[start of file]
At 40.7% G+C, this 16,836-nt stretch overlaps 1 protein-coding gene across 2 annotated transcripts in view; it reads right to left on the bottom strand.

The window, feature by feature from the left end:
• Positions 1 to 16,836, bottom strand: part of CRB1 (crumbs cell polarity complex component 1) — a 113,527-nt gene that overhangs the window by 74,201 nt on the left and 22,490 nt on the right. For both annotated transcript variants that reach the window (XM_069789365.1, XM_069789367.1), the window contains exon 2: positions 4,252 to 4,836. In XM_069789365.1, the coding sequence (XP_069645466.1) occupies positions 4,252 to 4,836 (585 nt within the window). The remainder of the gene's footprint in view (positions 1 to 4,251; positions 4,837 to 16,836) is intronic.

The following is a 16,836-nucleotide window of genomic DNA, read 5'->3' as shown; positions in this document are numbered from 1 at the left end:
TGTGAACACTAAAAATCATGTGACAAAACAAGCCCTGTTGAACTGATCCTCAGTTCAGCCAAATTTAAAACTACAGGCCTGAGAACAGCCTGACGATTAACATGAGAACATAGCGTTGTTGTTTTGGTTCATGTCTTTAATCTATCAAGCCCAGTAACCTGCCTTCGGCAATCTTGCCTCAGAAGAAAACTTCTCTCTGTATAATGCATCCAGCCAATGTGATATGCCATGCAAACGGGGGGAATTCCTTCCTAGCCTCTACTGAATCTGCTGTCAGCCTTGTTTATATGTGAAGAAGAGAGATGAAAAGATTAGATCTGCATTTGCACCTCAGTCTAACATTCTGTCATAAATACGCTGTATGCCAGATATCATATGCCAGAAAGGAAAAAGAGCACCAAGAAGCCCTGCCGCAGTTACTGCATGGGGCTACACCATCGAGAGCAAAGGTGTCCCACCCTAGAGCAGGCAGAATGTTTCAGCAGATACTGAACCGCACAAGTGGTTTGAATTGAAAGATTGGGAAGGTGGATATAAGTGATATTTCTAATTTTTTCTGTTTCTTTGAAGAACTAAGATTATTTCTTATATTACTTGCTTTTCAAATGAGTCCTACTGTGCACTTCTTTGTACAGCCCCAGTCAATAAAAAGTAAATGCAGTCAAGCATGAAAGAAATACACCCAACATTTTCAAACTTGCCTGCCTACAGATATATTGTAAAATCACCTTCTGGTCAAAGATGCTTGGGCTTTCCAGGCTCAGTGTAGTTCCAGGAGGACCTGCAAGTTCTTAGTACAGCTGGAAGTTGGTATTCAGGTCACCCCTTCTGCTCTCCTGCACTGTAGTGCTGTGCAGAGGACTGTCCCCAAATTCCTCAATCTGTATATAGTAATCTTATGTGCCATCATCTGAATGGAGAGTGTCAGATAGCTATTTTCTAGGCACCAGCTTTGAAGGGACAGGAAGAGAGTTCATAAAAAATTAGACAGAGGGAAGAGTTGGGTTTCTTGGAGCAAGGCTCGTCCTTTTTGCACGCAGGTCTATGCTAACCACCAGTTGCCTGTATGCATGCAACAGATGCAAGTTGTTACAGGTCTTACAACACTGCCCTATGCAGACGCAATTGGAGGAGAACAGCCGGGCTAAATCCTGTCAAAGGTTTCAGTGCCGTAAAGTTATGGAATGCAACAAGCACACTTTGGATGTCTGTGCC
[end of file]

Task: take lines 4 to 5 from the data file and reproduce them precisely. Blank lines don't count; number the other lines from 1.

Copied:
The following is a 16,836-nucleotide window of genomic DNA, read 5'->3' as shown; positions in this document are numbered from 1 at the left end:
TGTGAACACTAAAAATCATGTGACAAAACAAGCCCTGTTGAACTGATCCTCAGTTCAGCCAAATTTAAAACTACAGGCCTGAGAACAGCCTGACGATTAACATGAGAACATAGCGTTGTTGTTTTGGTTCATGTCTTTAATCTATCAAGCCCAGTAACCTGCCTTCGGCAATCTTGCCTCAGAAGAAAACTTCTCTCTGTATAATGCATCCAGCCAATGTGATATGCCATGCAAACGGGGGGAATTCCTTCCTAGCCTCTACTGAATCTGCTGTCAGCCTTGTTTATATGTGAAGAAGAGAGATGAAAAGATTAGATCTGCATTTGCACCTCAGTCTAACATTCTGTCATAAATACGCTGTATGCCAGATATCATATGCCAGAAAGGAAAAAGAGCACCAAGAAGCCCTGCCGCAGTTACTGCATGGGGCTACACCATCGAGAGCAAAGGTGTCCCACCCTAGAGCAGGCAGAATGTTTCAGCAGATACTGAACCGCACAAGTGGTTTGAATTGAAAGATTGGGAAGGTGGATATAAGTGATATTTCTAATTTTTTCTGTTTCTTTGAAGAACTAAGATTATTTCTTATATTACTTGCTTTTCAAATGAGTCCTACTGTGCACTTCTTTGTACAGCCCCAGTCAATAAAAAGTAAATGCAGTCAAGCATGAAAGAAATACACCCAACATTTTCAAACTTGCCTGCCTACAGATATATTGTAAAATCACCTTCTGGTCAAAGATGCTTGGGCTTTCCAGGCTCAGTGTAGTTCCAGGAGGACCTGCAAGTTCTTAGTACAGCTGGAAGTTGGTATTCAGGTCACCCCTTCTGCTCTCCTGCACTGTAGTGCTGTGCAGAGGACTGTCCCCAAATTCCTCAATCTGTATATAGTAATCTTATGTGCCATCATCTGAATGGAGAGTGTCAGATAGCTATTTTCTAGGCACCAGCTTTGAAGGGACAGGAAGAGAGTTCATAAAAAATTAGACAGAGGGAAGAGTTGGGTTTCTTGGAGCAAGGCTCGTCCTTTTTGCACGCAGGTCTATGCTAACCACCAGTTGCCTGTATGCATGCAACAGATGCAAGTTGTTACAGGTCTTACAACACTGCCCTATGCAGACGCAATTGGAGGAGAACAGCCGGGCTAAATCCTGTCAAAGGTTTCAGTGCCGTAAAGTTATGGAATGCAACAAGCACACTTTGGATGTCTGTGCC